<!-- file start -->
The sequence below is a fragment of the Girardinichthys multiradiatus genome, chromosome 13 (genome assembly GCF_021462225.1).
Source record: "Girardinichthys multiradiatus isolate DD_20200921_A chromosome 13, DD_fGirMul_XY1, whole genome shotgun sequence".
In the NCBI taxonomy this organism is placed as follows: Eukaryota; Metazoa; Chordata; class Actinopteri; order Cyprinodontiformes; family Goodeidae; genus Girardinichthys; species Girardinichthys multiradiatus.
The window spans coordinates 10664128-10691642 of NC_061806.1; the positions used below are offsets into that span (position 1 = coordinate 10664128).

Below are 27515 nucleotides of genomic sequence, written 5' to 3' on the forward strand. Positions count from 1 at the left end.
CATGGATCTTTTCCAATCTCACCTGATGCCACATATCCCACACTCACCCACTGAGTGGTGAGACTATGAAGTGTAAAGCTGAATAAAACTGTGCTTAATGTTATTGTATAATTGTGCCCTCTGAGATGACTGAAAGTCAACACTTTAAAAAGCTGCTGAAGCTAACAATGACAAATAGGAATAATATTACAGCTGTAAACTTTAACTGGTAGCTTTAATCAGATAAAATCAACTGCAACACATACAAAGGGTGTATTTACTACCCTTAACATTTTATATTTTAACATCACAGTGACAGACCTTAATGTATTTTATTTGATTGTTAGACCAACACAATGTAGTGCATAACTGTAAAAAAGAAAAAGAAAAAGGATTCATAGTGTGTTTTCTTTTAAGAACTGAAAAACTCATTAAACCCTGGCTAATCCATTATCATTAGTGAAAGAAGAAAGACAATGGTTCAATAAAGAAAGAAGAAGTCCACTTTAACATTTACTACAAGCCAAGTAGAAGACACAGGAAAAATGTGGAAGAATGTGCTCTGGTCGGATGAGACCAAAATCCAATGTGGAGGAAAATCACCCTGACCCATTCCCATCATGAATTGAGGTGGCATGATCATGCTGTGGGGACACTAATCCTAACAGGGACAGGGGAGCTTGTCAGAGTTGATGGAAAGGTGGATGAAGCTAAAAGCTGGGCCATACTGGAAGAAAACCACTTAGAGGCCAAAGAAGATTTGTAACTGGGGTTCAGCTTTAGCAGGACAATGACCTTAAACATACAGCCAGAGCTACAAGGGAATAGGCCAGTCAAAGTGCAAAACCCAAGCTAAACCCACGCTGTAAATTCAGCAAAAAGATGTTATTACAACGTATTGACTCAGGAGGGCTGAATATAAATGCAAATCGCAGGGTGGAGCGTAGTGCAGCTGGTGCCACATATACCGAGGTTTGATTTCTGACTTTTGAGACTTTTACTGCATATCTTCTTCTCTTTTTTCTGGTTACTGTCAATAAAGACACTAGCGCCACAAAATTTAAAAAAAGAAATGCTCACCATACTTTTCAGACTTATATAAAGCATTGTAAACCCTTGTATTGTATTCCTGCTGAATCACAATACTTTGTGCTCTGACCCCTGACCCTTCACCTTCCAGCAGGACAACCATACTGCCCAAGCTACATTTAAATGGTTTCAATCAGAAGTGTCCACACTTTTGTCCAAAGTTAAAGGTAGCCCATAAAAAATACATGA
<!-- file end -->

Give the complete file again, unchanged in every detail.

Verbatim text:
The sequence below is a fragment of the Girardinichthys multiradiatus genome, chromosome 13 (genome assembly GCF_021462225.1).
Source record: "Girardinichthys multiradiatus isolate DD_20200921_A chromosome 13, DD_fGirMul_XY1, whole genome shotgun sequence".
In the NCBI taxonomy this organism is placed as follows: Eukaryota; Metazoa; Chordata; class Actinopteri; order Cyprinodontiformes; family Goodeidae; genus Girardinichthys; species Girardinichthys multiradiatus.
The window spans coordinates 10664128-10691642 of NC_061806.1; the positions used below are offsets into that span (position 1 = coordinate 10664128).

Below are 27515 nucleotides of genomic sequence, written 5' to 3' on the forward strand. Positions count from 1 at the left end.
CATGGATCTTTTCCAATCTCACCTGATGCCACATATCCCACACTCACCCACTGAGTGGTGAGACTATGAAGTGTAAAGCTGAATAAAACTGTGCTTAATGTTATTGTATAATTGTGCCCTCTGAGATGACTGAAAGTCAACACTTTAAAAAGCTGCTGAAGCTAACAATGACAAATAGGAATAATATTACAGCTGTAAACTTTAACTGGTAGCTTTAATCAGATAAAATCAACTGCAACACATACAAAGGGTGTATTTACTACCCTTAACATTTTATATTTTAACATCACAGTGACAGACCTTAATGTATTTTATTTGATTGTTAGACCAACACAATGTAGTGCATAACTGTAAAAAAGAAAAAGAAAAAGGATTCATAGTGTGTTTTCTTTTAAGAACTGAAAAACTCATTAAACCCTGGCTAATCCATTATCATTAGTGAAAGAAGAAAGACAATGGTTCAATAAAGAAAGAAGAAGTCCACTTTAACATTTACTACAAGCCAAGTAGAAGACACAGGAAAAATGTGGAAGAATGTGCTCTGGTCGGATGAGACCAAAATCCAATGTGGAGGAAAATCACCCTGACCCATTCCCATCATGAATTGAGGTGGCATGATCATGCTGTGGGGACACTAATCCTAACAGGGACAGGGGAGCTTGTCAGAGTTGATGGAAAGGTGGATGAAGCTAAAAGCTGGGCCATACTGGAAGAAAACCACTTAGAGGCCAAAGAAGATTTGTAACTGGGGTTCAGCTTTAGCAGGACAATGACCTTAAACATACAGCCAGAGCTACAAGGGAATAGGCCAGTCAAAGTGCAAAACCCAAGCTAAACCCACGCTGTAAATTCAGCAAAAAGATGTTATTACAACGTATTGACTCAGGAGGGCTGAATATAAATGCAAATCGCAGGGTGGAGCGTAGTGCAGCTGGTGCCACATATACCGAGGTTTGATTTCTGACTTTTGAGACTTTTACTGCATATCTTCTTCTCTTTTTTCTGGTTACTGTCAATAAAGACACTAGCGCCACAAAATTTAAAAAAAGAAATGCTCACCATACTTTTCAGACTTATATAAAGCATTGTAAACCCTTGTATTGTATTCCTGCTGAATCACAATACTTTGTGCTCTGACCCCTGACCCTTCACCTTCCAGCAGGACAACCATACTGCCCAAGCTACATTTAAATGGTTTCAATCAGAAGTGTCCACACTTTTGTCCAAAGTTAAAGGTAGCCCATAAAAAATACATGA